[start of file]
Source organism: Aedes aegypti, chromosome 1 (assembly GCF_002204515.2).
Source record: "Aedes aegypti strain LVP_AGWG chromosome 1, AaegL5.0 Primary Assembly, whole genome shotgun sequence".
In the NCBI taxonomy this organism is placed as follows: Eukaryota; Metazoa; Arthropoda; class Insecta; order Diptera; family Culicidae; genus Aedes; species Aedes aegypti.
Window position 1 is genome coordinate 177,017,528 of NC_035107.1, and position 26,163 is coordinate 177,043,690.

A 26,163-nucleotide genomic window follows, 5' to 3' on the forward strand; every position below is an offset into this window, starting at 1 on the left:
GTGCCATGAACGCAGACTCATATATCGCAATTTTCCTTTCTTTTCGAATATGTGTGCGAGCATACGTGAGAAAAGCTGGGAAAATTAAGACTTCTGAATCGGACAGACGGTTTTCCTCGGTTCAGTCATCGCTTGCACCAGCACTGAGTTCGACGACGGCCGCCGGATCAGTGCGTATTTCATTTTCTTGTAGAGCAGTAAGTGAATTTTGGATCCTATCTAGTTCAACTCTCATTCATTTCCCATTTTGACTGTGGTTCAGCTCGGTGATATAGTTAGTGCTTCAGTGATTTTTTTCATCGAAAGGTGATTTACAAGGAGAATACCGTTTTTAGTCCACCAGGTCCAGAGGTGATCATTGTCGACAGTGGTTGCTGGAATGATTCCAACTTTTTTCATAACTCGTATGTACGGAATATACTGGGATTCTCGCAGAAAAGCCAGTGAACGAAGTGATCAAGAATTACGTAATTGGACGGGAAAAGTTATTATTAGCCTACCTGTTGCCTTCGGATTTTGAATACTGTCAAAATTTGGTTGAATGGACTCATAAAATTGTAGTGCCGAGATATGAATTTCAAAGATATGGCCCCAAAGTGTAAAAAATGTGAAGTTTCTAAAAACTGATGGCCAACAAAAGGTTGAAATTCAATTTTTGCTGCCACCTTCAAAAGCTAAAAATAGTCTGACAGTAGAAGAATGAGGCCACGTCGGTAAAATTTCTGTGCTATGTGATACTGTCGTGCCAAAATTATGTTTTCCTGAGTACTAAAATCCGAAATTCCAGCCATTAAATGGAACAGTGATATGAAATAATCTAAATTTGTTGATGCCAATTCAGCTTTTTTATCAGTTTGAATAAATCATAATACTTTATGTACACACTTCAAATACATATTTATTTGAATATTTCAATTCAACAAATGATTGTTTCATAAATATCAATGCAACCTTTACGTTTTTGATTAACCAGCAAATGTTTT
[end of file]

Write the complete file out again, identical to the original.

Source organism: Aedes aegypti, chromosome 1 (assembly GCF_002204515.2).
Source record: "Aedes aegypti strain LVP_AGWG chromosome 1, AaegL5.0 Primary Assembly, whole genome shotgun sequence".
In the NCBI taxonomy this organism is placed as follows: Eukaryota; Metazoa; Arthropoda; class Insecta; order Diptera; family Culicidae; genus Aedes; species Aedes aegypti.
Window position 1 is genome coordinate 177,017,528 of NC_035107.1, and position 26,163 is coordinate 177,043,690.

A 26,163-nucleotide genomic window follows, 5' to 3' on the forward strand; every position below is an offset into this window, starting at 1 on the left:
GTGCCATGAACGCAGACTCATATATCGCAATTTTCCTTTCTTTTCGAATATGTGTGCGAGCATACGTGAGAAAAGCTGGGAAAATTAAGACTTCTGAATCGGACAGACGGTTTTCCTCGGTTCAGTCATCGCTTGCACCAGCACTGAGTTCGACGACGGCCGCCGGATCAGTGCGTATTTCATTTTCTTGTAGAGCAGTAAGTGAATTTTGGATCCTATCTAGTTCAACTCTCATTCATTTCCCATTTTGACTGTGGTTCAGCTCGGTGATATAGTTAGTGCTTCAGTGATTTTTTTCATCGAAAGGTGATTTACAAGGAGAATACCGTTTTTAGTCCACCAGGTCCAGAGGTGATCATTGTCGACAGTGGTTGCTGGAATGATTCCAACTTTTTTCATAACTCGTATGTACGGAATATACTGGGATTCTCGCAGAAAAGCCAGTGAACGAAGTGATCAAGAATTACGTAATTGGACGGGAAAAGTTATTATTAGCCTACCTGTTGCCTTCGGATTTTGAATACTGTCAAAATTTGGTTGAATGGACTCATAAAATTGTAGTGCCGAGATATGAATTTCAAAGATATGGCCCCAAAGTGTAAAAAATGTGAAGTTTCTAAAAACTGATGGCCAACAAAAGGTTGAAATTCAATTTTTGCTGCCACCTTCAAAAGCTAAAAATAGTCTGACAGTAGAAGAATGAGGCCACGTCGGTAAAATTTCTGTGCTATGTGATACTGTCGTGCCAAAATTATGTTTTCCTGAGTACTAAAATCCGAAATTCCAGCCATTAAATGGAACAGTGATATGAAATAATCTAAATTTGTTGATGCCAATTCAGCTTTTTTATCAGTTTGAATAAATCATAATACTTTATGTACACACTTCAAATACATATTTATTTGAATATTTCAATTCAACAAATGATTGTTTCATAAATATCAATGCAACCTTTACGTTTTTGATTAACCAGCAAATGTTTT